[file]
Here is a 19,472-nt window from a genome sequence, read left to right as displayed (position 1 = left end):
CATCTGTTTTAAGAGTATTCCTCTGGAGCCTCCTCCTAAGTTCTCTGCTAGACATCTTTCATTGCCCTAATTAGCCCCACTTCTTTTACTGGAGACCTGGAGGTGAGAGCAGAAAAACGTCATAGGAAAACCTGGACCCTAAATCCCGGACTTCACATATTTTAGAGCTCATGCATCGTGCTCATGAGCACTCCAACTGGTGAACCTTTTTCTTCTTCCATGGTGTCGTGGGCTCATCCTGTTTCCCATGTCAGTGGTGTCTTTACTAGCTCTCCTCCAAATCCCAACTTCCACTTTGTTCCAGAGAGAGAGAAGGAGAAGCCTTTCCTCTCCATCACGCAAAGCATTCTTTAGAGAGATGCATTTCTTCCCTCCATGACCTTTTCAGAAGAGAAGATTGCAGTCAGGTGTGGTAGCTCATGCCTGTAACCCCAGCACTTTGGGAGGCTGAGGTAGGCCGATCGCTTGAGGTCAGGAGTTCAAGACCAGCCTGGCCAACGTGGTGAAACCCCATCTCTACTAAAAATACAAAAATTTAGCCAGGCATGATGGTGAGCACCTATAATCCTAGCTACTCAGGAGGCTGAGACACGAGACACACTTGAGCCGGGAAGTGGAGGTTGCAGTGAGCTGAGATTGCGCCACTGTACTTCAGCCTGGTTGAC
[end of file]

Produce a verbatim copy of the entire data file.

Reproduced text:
Here is a 19,472-nt window from a genome sequence, read left to right as displayed (position 1 = left end):
CATCTGTTTTAAGAGTATTCCTCTGGAGCCTCCTCCTAAGTTCTCTGCTAGACATCTTTCATTGCCCTAATTAGCCCCACTTCTTTTACTGGAGACCTGGAGGTGAGAGCAGAAAAACGTCATAGGAAAACCTGGACCCTAAATCCCGGACTTCACATATTTTAGAGCTCATGCATCGTGCTCATGAGCACTCCAACTGGTGAACCTTTTTCTTCTTCCATGGTGTCGTGGGCTCATCCTGTTTCCCATGTCAGTGGTGTCTTTACTAGCTCTCCTCCAAATCCCAACTTCCACTTTGTTCCAGAGAGAGAGAAGGAGAAGCCTTTCCTCTCCATCACGCAAAGCATTCTTTAGAGAGATGCATTTCTTCCCTCCATGACCTTTTCAGAAGAGAAGATTGCAGTCAGGTGTGGTAGCTCATGCCTGTAACCCCAGCACTTTGGGAGGCTGAGGTAGGCCGATCGCTTGAGGTCAGGAGTTCAAGACCAGCCTGGCCAACGTGGTGAAACCCCATCTCTACTAAAAATACAAAAATTTAGCCAGGCATGATGGTGAGCACCTATAATCCTAGCTACTCAGGAGGCTGAGACACGAGACACACTTGAGCCGGGAAGTGGAGGTTGCAGTGAGCTGAGATTGCGCCACTGTACTTCAGCCTGGTTGAC